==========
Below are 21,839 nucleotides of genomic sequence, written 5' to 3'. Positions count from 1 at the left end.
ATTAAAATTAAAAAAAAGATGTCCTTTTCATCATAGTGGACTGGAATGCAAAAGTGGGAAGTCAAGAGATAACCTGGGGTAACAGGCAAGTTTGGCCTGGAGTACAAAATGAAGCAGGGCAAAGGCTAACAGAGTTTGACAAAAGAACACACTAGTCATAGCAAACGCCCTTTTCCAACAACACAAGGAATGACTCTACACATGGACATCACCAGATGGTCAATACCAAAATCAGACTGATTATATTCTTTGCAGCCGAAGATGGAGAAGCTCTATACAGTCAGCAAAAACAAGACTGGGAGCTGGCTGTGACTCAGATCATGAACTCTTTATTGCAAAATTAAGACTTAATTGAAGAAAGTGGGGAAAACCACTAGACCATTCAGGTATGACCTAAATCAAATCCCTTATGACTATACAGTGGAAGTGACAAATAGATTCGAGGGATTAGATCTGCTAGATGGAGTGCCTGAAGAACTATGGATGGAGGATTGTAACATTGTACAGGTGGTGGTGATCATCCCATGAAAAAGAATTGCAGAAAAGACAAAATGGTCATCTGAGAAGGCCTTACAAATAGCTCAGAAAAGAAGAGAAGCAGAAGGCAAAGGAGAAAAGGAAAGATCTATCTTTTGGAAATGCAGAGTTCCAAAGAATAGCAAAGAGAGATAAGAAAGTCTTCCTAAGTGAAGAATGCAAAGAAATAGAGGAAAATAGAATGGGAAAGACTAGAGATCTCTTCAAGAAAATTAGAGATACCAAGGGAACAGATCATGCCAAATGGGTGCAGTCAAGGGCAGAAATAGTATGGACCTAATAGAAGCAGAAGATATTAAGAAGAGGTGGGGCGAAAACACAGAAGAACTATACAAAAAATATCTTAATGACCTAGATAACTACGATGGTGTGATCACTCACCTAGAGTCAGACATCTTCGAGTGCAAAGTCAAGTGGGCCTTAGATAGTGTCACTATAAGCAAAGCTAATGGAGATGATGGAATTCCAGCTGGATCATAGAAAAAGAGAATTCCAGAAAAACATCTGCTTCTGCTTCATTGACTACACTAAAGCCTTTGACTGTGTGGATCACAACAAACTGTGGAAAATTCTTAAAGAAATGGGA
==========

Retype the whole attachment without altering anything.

Below are 21,839 nucleotides of genomic sequence, written 5' to 3'. Positions count from 1 at the left end.
ATTAAAATTAAAAAAAAGATGTCCTTTTCATCATAGTGGACTGGAATGCAAAAGTGGGAAGTCAAGAGATAACCTGGGGTAACAGGCAAGTTTGGCCTGGAGTACAAAATGAAGCAGGGCAAAGGCTAACAGAGTTTGACAAAAGAACACACTAGTCATAGCAAACGCCCTTTTCCAACAACACAAGGAATGACTCTACACATGGACATCACCAGATGGTCAATACCAAAATCAGACTGATTATATTCTTTGCAGCCGAAGATGGAGAAGCTCTATACAGTCAGCAAAAACAAGACTGGGAGCTGGCTGTGACTCAGATCATGAACTCTTTATTGCAAAATTAAGACTTAATTGAAGAAAGTGGGGAAAACCACTAGACCATTCAGGTATGACCTAAATCAAATCCCTTATGACTATACAGTGGAAGTGACAAATAGATTCGAGGGATTAGATCTGCTAGATGGAGTGCCTGAAGAACTATGGATGGAGGATTGTAACATTGTACAGGTGGTGGTGATCATCCCATGAAAAAGAATTGCAGAAAAGACAAAATGGTCATCTGAGAAGGCCTTACAAATAGCTCAGAAAAGAAGAGAAGCAGAAGGCAAAGGAGAAAAGGAAAGATCTATCTTTTGGAAATGCAGAGTTCCAAAGAATAGCAAAGAGAGATAAGAAAGTCTTCCTAAGTGAAGAATGCAAAGAAATAGAGGAAAATAGAATGGGAAAGACTAGAGATCTCTTCAAGAAAATTAGAGATACCAAGGGAACAGATCATGCCAAATGGGTGCAGTCAAGGGCAGAAATAGTATGGACCTAATAGAAGCAGAAGATATTAAGAAGAGGTGGGGCGAAAACACAGAAGAACTATACAAAAAATATCTTAATGACCTAGATAACTACGATGGTGTGATCACTCACCTAGAGTCAGACATCTTCGAGTGCAAAGTCAAGTGGGCCTTAGATAGTGTCACTATAAGCAAAGCTAATGGAGATGATGGAATTCCAGCTGGATCATAGAAAAAGAGAATTCCAGAAAAACATCTGCTTCTGCTTCATTGACTACACTAAAGCCTTTGACTGTGTGGATCACAACAAACTGTGGAAAATTCTTAAAGAAATGGGA